Rereading the Walt Longmire Books

Last night I started to re-read the Walt Longmire series of books by Craig Johnson. This is my third time reading these book, and each time I read them, I love them more and more. Partly it is the characters. Although I enjoyed the Netflix series based on the books, the characters in the books are more alive and real than they seemed in the television show. Partly it is the setting. I enjoy the open wilderness of the setting in Wyoming. Partly it is the stories, which are always interesting. But mostly, it is the writing that impresses me.

The stories are told in first person, in an understated way, which is my favorite kind of writing. I think of books like Stephen King’s From a Buick 8 or Joyland which share this understated style. Instead of feeling like I am reading a novel, the book is written as if Walt Longmire is talking to me in his casual, but perceptive manner. This is the style that I aim for when writing my own stories, which seem clumsy by comparison. The closest I’ve managed to come is in my story “Gemma Barrows Comes to Cooperstown.” In that one, I think I got close.

Anyone who enjoys a character series of novels know what I mean when I say that the characters in the books feel like family. There is a comfort in settling down with one of these books, knowing that it is populated with friends.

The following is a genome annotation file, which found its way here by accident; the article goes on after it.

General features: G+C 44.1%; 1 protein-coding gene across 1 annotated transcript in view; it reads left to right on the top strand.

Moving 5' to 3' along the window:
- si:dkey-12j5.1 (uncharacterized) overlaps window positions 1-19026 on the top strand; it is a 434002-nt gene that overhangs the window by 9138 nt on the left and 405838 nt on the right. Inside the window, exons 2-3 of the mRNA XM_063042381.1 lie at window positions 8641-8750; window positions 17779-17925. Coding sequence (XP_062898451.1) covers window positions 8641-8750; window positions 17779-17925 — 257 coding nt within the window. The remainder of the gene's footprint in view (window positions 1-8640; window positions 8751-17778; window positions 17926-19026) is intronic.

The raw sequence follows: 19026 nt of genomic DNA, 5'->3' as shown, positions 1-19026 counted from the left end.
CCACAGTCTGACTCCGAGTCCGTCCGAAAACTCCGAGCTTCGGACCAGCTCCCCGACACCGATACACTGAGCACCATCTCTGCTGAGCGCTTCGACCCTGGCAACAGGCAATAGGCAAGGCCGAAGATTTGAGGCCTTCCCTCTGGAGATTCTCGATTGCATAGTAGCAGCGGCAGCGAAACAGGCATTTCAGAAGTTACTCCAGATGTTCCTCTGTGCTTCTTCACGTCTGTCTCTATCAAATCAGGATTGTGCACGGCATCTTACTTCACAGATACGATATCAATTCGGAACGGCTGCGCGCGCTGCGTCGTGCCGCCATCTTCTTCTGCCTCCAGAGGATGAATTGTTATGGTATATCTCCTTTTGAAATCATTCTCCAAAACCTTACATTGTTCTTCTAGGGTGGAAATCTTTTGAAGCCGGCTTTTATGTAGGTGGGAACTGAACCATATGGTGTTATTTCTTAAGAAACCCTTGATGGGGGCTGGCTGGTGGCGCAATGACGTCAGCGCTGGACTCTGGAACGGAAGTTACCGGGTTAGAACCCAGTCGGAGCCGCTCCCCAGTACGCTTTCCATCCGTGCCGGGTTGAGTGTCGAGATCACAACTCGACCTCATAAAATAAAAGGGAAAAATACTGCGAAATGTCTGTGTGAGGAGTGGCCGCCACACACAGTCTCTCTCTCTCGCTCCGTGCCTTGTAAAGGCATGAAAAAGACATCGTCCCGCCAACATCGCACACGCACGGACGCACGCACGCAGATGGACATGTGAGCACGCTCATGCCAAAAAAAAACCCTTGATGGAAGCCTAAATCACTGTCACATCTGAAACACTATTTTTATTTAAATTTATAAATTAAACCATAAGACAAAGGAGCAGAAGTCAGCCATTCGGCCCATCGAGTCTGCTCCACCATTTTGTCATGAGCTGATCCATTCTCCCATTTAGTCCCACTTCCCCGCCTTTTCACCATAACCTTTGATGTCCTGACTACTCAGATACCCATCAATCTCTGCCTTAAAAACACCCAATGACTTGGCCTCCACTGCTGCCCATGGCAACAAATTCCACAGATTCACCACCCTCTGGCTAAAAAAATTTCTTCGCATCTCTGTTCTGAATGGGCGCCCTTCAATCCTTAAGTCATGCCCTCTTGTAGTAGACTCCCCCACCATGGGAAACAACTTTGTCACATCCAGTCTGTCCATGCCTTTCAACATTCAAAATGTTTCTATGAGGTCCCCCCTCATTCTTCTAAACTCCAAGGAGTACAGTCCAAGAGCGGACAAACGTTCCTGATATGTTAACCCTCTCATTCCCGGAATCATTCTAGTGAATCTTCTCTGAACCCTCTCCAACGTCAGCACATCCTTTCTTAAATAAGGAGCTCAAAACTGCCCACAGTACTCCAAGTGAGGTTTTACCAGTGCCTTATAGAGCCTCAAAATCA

As I read last night, what I really focused on was the writing. Everything about Johnson’s writing seems flawless to me. So much so that you could easily miss things if you weren’t paying close attention. Though this was my third reading of The Cold Dish, the first book in a series of sixteen (a seventeenth comes out later this year), there were things that I never caught the first time around. Some of these were subtleties of writing, elegant turns of phrase that turn out to have greater meaning when you know the story. Some don’t carry that meaning, but are delightful nonetheless.

These books can make me laugh out loud, something that is not easy to make me do. They can do it for pages on end, on again and off again. The relationship between Henry Standing Bear and Walt is a particularly good one and their interactions feel like the interactions of people who have known each other their entire life and have been best friends through it all.

I’m reading these books again for two reason: first, I am trying to learn what I can from the writing; second, because they are just a joy to read. If you’ve never read any of the Longmire books, I’d highly recommend them.

About Jamie Todd Rubin

Jamie Todd Rubin writes fiction and nonfiction for a variety of publications including Analog, Clarkesworld, The Daily Beast, 99U, Daily Science Fiction, Lightspeed, InterGalactic Medicine Show, and several anthologies. He was featured in Lifehacker’s How I Work series. He has been blogging since 2005. By day, he manages software projects and occasionally writes code. He lives in Arlington, Virginia with his wife and three children. Find him on Twitter at @jamietr.

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